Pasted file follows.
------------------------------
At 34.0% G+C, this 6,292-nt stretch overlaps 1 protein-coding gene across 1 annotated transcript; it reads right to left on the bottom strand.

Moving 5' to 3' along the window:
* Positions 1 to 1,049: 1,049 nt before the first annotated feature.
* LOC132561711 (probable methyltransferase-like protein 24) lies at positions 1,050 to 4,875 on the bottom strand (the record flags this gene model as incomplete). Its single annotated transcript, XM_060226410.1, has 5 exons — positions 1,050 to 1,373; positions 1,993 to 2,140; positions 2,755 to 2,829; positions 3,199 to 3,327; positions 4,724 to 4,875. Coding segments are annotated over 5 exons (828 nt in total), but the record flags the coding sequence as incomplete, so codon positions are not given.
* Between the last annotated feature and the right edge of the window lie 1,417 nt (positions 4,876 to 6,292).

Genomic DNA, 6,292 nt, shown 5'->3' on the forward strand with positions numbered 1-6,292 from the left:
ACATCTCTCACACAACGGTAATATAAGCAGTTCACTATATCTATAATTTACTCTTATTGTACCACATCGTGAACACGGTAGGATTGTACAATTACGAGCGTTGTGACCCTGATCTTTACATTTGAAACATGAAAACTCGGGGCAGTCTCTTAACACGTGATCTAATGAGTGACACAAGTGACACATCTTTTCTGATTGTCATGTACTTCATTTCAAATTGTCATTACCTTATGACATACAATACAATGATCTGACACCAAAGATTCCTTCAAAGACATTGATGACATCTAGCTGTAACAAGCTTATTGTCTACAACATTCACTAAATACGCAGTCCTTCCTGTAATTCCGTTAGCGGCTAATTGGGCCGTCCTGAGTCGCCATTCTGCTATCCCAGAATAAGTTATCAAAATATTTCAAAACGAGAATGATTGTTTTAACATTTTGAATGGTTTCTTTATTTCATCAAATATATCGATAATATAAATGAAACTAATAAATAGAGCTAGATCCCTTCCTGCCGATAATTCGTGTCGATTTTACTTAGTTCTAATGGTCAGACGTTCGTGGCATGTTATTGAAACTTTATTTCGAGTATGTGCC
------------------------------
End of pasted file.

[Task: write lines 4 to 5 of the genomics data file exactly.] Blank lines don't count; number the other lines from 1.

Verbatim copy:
* LOC132561711 (probable methyltransferase-like protein 24) lies at positions 1,050 to 4,875 on the bottom strand (the record flags this gene model as incomplete). Its single annotated transcript, XM_060226410.1, has 5 exons — positions 1,050 to 1,373; positions 1,993 to 2,140; positions 2,755 to 2,829; positions 3,199 to 3,327; positions 4,724 to 4,875. Coding segments are annotated over 5 exons (828 nt in total), but the record flags the coding sequence as incomplete, so codon positions are not given.
* Between the last annotated feature and the right edge of the window lie 1,417 nt (positions 4,876 to 6,292).